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SIP001: Header obfuscating #26

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madeye opened this Issue Dec 13, 2016 · 78 comments

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madeye commented Dec 13, 2016

Shadowsocks Improvement Proposal 001

SIP001 - Allow header obfuscating to cheat on QoS.

Recently, QoS of some ISPs becomes unreasonable. A cheap way to solve this problem is header obfuscating, which inserts some fake headers before shadowsocks handshake packets.

For example, before a shadowsocks request, we insert this HTTP GET header:

    POST / HTTP/1.1\r\n
    Host: www.baidu.com:8388\r\n
    User-Agent: curl/7.45.1\r\n
    Accept: */*\r\n
    Content-Type: application/octet-stream\r\n
    Content-Length: 176\r\n
    \r\n

Similarly, we insert this HTTP header before a shadowsocks response.

    HTTP/1.1 200 OK\r\n
    Server: nginx/1.0.2\r\n
    Date: Tue, 13 Dec 2016 13:25:12 GMT\r\n
    Content-Type: application/octet-stream\r\n
    Content-Length: 176\r\n
    Connection: keep-alive\r\n
    Cache-Control: private, no-cache, no-store, proxy-revalidate, no-transform\r\n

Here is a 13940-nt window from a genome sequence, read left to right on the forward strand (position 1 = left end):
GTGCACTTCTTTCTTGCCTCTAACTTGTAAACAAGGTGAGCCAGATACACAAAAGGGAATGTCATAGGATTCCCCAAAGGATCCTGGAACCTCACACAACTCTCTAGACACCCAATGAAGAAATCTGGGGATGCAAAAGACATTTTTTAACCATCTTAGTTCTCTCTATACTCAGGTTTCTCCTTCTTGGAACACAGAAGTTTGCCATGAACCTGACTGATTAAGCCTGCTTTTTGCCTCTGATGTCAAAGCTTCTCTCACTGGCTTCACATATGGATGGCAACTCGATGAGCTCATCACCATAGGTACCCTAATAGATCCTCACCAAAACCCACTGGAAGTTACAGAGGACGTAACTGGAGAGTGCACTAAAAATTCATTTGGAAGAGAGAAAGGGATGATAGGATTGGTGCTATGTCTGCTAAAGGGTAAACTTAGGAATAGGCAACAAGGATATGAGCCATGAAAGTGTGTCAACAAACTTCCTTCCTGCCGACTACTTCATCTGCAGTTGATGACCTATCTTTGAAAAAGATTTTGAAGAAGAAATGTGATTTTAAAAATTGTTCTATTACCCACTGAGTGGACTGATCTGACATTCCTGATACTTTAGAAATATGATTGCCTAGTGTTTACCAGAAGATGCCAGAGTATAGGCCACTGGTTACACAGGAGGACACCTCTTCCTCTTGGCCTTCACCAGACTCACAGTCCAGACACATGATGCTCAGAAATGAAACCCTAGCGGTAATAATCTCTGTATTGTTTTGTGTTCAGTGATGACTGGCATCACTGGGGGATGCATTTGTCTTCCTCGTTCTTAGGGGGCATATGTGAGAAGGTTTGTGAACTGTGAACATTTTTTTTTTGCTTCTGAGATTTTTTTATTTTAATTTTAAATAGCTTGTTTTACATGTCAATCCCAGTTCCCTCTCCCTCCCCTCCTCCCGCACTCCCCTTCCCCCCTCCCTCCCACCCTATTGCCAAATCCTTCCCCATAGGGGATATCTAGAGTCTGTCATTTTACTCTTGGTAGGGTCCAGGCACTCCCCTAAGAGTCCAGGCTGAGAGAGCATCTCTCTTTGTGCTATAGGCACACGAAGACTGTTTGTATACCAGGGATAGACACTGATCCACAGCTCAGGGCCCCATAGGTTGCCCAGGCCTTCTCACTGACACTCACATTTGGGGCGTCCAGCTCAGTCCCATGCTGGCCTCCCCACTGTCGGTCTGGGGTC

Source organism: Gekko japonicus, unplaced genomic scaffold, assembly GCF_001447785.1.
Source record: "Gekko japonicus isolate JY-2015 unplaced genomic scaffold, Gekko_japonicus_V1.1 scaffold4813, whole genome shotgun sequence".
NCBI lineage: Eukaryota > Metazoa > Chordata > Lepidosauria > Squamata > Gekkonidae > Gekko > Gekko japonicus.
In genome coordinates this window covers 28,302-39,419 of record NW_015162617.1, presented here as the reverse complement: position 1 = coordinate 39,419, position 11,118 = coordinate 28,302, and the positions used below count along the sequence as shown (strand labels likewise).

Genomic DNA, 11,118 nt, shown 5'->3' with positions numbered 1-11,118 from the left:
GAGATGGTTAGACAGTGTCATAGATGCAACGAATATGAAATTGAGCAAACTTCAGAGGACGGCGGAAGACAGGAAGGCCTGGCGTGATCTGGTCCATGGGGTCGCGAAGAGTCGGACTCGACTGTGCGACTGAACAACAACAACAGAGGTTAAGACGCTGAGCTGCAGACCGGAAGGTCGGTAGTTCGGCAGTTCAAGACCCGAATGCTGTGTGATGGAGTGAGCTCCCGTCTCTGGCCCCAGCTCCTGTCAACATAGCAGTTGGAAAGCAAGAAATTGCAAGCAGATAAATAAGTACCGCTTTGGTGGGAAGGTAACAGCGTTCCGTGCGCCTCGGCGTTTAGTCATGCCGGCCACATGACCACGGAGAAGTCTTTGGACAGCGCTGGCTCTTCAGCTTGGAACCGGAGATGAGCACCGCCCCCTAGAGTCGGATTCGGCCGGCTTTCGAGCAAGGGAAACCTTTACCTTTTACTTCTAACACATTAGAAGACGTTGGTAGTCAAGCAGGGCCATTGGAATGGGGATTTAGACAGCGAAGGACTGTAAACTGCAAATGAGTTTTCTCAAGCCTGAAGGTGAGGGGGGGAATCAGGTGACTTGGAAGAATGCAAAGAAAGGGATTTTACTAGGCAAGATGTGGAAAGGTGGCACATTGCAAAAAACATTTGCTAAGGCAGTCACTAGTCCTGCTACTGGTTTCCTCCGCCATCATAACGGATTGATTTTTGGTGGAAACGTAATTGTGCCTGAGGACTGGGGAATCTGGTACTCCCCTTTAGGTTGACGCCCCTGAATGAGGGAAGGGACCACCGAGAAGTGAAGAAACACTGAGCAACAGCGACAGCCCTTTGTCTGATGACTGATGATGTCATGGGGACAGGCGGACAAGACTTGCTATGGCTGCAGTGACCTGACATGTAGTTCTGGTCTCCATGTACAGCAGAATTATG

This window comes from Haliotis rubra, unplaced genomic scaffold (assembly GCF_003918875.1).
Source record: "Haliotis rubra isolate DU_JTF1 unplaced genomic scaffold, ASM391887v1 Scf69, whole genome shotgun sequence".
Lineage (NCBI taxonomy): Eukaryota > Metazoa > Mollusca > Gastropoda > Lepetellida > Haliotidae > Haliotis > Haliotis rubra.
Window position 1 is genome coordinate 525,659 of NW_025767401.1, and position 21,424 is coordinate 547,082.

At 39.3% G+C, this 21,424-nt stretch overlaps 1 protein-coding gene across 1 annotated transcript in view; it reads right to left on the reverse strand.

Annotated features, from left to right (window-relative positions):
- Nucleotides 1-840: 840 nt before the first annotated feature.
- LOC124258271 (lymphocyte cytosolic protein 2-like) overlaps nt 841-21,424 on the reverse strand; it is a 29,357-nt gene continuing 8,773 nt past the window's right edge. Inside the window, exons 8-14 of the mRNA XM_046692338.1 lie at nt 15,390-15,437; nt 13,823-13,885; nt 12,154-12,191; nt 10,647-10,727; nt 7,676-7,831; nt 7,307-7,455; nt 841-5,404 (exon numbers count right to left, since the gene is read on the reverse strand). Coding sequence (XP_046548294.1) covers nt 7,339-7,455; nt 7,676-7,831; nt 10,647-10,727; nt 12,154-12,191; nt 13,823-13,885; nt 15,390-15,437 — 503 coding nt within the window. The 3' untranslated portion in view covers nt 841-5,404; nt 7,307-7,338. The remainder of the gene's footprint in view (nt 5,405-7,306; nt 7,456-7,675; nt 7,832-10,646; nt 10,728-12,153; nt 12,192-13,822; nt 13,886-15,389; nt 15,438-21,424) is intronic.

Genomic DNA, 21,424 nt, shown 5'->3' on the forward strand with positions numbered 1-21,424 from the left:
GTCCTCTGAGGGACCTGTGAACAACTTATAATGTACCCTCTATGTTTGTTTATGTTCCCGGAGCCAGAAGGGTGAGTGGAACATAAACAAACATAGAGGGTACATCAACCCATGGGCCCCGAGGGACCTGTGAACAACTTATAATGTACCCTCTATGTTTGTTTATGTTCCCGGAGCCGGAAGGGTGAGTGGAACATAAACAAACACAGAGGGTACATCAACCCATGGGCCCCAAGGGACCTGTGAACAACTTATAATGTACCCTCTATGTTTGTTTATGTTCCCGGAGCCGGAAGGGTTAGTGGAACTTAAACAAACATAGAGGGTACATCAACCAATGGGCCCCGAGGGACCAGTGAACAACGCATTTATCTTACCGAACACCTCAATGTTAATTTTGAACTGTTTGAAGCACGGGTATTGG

Pragma: no-cache\r\n
    \r\n

With this SIP, we may cheat on most of QoS mechanisms, avoiding QoS related packets dropping or bandwidth limit.

A demonstration can be found here: https://github.com/shadowsocks/shadowsocks-libev/tree/obfs

Any suggestion is welcome.

@madeye madeye added the enhancement label Dec 13, 2016

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Mygod commented Dec 13, 2016

  1. This feature is optional and configurable right?
  2. Why does it use \r\n instead of \n?
  3. May I suggest to use POST and add Content-Length to the request since we need to post data to the server?
  4. Content-Type: text/html and Content-Encoding: gzip doesn't match the content the server returns which would be suspicious. How about application/octet-stream and remove Content-Encoding (which means anything is valid)?
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madeye commented Dec 13, 2016

  1. Yes, it would introduce additional features of the traffic. We may refine the implementation to make it closer to real HTTP traffic.
  2. It should be a problem. For now, we should warn the user about the risk and make this feature disabled by default.
  3. Do you mean we should fake the header like a CDN header?
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madeye commented Dec 13, 2016

@Mygod

  1. Right, optional and configurable.
  2. From RFC, it seems to be \r\n. Correct me if I'm wrong.
   HTTP/1.1 defines the sequence CR LF as the end-of-line marker for all
   protocol elements except the entity-body (see appendix 19.3 for
   tolerant applications). The end-of-line marker within an entity-body
   is defined by its associated media type, as described in section 3.7.

       CRLF           = CR LF
  1. Yes, it looks a good idea.
  2. Ditto.
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nekolab commented Dec 13, 2016